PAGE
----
Robert Barnes, an English martyr of great eminence, says: "All the merit and goodness, grace and favor, and all that is in Christ to our salvation—is imputed and reckoned unto us because we hang and believe on him." Cranmer says that when we believe, "God does no more impute unto us our former sins, but he does impute and give unto us the justice and righteousness of his Son Jesus Christ, who suffered for us." The Marquis of Argyle on the scaffold said, "Many look on my condition as a suffering condition; but I bless the Lord, that he who has gone before me, has trod the wine-press of the Father's wrath; by whose sufferings, I hope that my sufferings shall not be eternal. I bless him that has taken away the sting of my sufferings: I may say that my charter was sealed today; for the Lord has said to me, 'Son, be of good cheer, your sins are freely forgiven you!' And so I hope my sufferings shall be very easy." James Guthrie on the scaffold said, "I bless God and die not as a fool; not that I have anything wherein to glory in myself; I acknowledge that I am a sinner, yes, one of the greatest and vilest that has owned a profession of religion, and one of the most unworthy that has preached the gospel; my corruptions have been strong and many, and have made me a sinner in all things, yes, even in following my duty; and therefore, righteousness have I none of mine own; all is vile; but I do believe that 'Jesus Christ came into the world to save sinners, of whom I am chief.' Through faith in his righteousness and blood have I obtained mercy; and through him and him alone have I the hope of a blessed conquest and victory over sin, and Satan, and hell, and death."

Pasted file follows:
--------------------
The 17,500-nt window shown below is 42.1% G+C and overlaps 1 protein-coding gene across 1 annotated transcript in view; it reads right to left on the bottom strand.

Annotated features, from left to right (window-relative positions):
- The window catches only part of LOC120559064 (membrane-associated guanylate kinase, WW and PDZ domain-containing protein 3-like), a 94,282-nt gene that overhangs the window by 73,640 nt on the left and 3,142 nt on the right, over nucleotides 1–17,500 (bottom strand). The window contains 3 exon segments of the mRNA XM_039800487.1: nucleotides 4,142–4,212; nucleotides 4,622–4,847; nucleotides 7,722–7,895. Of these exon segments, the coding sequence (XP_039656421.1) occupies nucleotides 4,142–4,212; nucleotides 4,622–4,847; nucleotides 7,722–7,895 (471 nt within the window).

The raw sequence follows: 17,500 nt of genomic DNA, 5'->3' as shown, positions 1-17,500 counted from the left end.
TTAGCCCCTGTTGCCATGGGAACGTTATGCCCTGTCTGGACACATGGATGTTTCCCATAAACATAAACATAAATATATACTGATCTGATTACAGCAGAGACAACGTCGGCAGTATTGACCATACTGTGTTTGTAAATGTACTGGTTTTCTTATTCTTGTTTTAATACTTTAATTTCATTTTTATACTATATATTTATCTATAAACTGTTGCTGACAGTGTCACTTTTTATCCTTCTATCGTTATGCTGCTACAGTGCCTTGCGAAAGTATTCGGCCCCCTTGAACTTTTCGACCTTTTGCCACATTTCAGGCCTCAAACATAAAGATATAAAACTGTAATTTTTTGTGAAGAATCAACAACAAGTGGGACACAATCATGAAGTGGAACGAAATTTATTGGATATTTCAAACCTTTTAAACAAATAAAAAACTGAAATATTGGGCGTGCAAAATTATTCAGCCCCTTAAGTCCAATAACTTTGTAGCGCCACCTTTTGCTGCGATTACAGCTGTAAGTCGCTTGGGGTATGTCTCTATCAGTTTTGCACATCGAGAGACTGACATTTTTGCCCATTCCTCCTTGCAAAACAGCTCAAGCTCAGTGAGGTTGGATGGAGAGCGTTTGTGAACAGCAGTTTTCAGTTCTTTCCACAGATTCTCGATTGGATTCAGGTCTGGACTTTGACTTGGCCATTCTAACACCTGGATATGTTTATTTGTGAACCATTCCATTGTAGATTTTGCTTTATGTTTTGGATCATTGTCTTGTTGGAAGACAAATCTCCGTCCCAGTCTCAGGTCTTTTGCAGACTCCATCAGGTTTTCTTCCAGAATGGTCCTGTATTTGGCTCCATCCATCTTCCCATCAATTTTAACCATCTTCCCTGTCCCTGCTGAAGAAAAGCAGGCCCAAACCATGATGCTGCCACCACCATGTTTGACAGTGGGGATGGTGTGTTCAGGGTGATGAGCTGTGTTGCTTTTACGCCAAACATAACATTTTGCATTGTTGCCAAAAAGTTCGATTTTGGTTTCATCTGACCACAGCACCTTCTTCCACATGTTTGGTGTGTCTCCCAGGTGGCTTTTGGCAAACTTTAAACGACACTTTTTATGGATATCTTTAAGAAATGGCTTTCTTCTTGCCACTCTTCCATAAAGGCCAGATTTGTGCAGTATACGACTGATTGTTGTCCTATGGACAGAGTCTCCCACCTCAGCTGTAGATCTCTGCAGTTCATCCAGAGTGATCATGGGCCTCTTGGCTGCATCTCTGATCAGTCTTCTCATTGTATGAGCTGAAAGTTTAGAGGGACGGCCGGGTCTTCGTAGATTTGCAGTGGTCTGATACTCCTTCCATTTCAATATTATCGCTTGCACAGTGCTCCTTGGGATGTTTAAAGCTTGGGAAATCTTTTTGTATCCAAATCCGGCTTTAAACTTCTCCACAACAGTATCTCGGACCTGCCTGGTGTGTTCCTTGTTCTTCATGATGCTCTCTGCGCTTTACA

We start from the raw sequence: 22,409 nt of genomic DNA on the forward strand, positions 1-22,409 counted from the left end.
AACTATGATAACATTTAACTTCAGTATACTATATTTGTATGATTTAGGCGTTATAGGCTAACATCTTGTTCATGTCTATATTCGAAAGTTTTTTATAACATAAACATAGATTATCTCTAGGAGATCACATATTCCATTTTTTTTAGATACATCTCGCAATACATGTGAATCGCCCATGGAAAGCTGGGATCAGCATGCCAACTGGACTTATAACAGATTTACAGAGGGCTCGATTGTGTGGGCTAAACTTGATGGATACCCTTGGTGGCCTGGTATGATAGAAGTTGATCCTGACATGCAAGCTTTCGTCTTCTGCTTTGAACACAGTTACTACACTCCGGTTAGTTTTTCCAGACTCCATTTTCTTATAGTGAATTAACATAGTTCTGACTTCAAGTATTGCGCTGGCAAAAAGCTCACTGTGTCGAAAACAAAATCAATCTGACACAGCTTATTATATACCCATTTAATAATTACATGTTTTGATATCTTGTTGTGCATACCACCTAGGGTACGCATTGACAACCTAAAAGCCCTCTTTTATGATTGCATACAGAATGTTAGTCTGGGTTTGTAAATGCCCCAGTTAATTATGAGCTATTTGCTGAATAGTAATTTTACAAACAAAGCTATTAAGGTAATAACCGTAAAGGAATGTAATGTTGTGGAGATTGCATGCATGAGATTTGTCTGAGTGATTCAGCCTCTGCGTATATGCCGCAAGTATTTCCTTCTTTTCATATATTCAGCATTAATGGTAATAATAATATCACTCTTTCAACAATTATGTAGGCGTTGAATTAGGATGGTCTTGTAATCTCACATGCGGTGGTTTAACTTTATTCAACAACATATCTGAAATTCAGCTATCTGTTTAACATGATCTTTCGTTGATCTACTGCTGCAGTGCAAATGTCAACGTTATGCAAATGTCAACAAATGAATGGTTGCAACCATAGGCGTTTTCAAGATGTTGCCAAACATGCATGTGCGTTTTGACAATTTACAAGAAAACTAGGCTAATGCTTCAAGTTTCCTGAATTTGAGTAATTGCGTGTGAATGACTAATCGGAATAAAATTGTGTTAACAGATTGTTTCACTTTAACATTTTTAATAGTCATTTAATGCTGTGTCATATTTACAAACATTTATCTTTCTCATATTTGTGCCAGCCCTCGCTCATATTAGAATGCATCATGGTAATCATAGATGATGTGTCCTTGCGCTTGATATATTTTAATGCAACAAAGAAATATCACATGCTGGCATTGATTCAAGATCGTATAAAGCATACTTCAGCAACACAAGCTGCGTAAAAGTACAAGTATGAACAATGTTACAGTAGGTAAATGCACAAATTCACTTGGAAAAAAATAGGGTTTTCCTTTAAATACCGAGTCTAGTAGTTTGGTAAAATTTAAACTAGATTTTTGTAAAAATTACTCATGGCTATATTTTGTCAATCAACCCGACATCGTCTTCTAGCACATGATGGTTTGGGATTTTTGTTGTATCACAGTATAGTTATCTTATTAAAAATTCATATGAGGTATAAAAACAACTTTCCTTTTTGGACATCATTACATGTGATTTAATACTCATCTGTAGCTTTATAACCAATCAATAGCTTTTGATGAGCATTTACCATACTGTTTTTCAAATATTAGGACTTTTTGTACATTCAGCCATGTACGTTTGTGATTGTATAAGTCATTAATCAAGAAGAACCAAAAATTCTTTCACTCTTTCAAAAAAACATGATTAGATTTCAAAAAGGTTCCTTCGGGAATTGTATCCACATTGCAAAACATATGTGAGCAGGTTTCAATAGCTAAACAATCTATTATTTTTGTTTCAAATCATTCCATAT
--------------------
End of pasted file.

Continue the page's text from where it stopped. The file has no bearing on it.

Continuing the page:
In Rev. 7:9-17, John gives us the following account of the martyrs in glory, corresponding exactly with the foregoing views of the martyrs on earth. "After this I looked and there before me was a great multitude that no one could count, from every nation, tribe, people and language, standing before the throne and in front of the Lamb. They were wearing white robes and were holding palm branches in their hands. And they cried out in a loud voice: "Salvation belongs to our God, who sits on the throne, and to the Lamb." All the angels were standing around the throne and around the elders and the four living creatures. They fell down on their faces before the throne and worshiped God, saying: "Amen! Praise and glory and wisdom and thanks and honor and power and strength be to our God for ever and ever. Amen!" Then one of the elders asked me, "These in white robes--who are they, and where did they come from?" I answered, "Sir, you know." And he said, "These are they who have come out of the great tribulation; they have washed their robes and made them white in the blood of the Lamb. Therefore, "they are before the throne of God and serve him day and night in his temple; and he who sits on the throne will spread his tent over them. Never again will they hunger; never again will they thirst. The sun will not beat upon them, nor any scorching heat. For the Lamb at the center of the throne will be their shepherd; he will lead them to springs of living water. And God will wipe away every tear from their eyes."